Materials Science & Engineering is the interdisciplinary field focused on the development and application of new materials with desirable properties and microstructures. Disciplines in the physical sciences and engineering fields frequently play a central role in developing the fundamental knowledge that is needed for materials studies. The discipline of Materials Science & Engineering integrates this knowledge and uses it to design and develop new materials and to mate these with appropriate technological needs.

IMSE facilities

The majority of the IMSE user facilities are located in the basement of Scott Rudolph Hall (Department of Earth, Environmental, and Planetary Sciences), including a 12,000 net square foot facility opened in Fall 2013, which includes a nanofabrication facility and a materials characterization facility. These facilities are available for use by researchers both inside and outside the university. Please email the relevant point of contact regarding user fees, training and scheduling.

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Graduate program


The IMSE offers an interdisciplinary PhD program in Materials Science and Engineering designed to allow students to easily work across departmental boundaries. Student apply directly through the McKelvey School of Engineering, pursue coursework offered by several of the member departments and conduct their thesis research with the mentorship of interdisciplinary faculty teams. This allows our students to take advantage of the rich breadth of materials science expertise and facilities across the university.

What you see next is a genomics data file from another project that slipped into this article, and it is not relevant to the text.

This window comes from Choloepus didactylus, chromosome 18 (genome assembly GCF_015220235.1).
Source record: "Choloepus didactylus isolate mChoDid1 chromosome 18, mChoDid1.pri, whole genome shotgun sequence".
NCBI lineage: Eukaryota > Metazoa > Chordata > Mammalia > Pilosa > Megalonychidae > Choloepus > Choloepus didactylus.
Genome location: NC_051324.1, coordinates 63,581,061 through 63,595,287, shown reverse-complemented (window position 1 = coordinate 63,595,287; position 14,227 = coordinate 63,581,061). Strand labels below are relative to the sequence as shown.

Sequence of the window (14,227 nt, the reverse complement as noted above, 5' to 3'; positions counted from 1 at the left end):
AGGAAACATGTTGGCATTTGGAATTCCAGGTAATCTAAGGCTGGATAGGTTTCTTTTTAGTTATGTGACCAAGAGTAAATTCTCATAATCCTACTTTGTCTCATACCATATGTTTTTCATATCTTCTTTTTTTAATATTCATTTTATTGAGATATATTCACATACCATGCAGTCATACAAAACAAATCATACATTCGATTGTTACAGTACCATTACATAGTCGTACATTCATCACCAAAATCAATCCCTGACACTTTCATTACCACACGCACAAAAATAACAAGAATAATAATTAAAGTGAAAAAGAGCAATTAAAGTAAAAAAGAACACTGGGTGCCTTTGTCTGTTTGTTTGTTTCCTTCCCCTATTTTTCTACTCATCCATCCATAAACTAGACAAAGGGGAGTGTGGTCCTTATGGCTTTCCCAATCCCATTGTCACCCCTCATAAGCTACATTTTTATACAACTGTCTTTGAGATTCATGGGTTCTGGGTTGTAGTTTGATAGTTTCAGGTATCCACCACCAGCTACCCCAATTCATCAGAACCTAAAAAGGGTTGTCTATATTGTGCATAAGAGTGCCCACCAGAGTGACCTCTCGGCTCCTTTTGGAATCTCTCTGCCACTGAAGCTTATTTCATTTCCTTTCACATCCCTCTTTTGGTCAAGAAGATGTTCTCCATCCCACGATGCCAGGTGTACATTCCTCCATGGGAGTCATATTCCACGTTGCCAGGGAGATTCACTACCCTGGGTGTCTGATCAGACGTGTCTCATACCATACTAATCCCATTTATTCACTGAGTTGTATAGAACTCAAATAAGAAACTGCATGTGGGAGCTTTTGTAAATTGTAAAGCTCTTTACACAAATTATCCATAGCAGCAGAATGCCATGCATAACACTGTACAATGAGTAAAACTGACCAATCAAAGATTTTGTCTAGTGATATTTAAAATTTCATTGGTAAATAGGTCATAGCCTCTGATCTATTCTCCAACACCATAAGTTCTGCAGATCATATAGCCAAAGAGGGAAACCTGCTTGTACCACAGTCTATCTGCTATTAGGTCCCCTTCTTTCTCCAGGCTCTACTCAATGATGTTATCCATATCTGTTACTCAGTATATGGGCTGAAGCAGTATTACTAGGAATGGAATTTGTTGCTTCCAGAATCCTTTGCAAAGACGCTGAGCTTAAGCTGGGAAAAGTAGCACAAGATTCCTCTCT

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WashU Materials Research in the News

Barnes wins grant to expand architectures of interlocking molecular rings

Barnes wins grant to expand architectures of interlocking molecular rings

Jonathan Barnes, assistant professor in the Department of Chemistry, won a $450,000 grant from the National Science Foundation to investigate and expand efficient methods for synthesizing catenane-based polymers and networked materials.

Faculty spotlight

IMSE brings together more than 50 faculty and student researchers from engineering, the physical and natural sciences and the medical school to discover new materials, understand how they behave and envision innovative applications.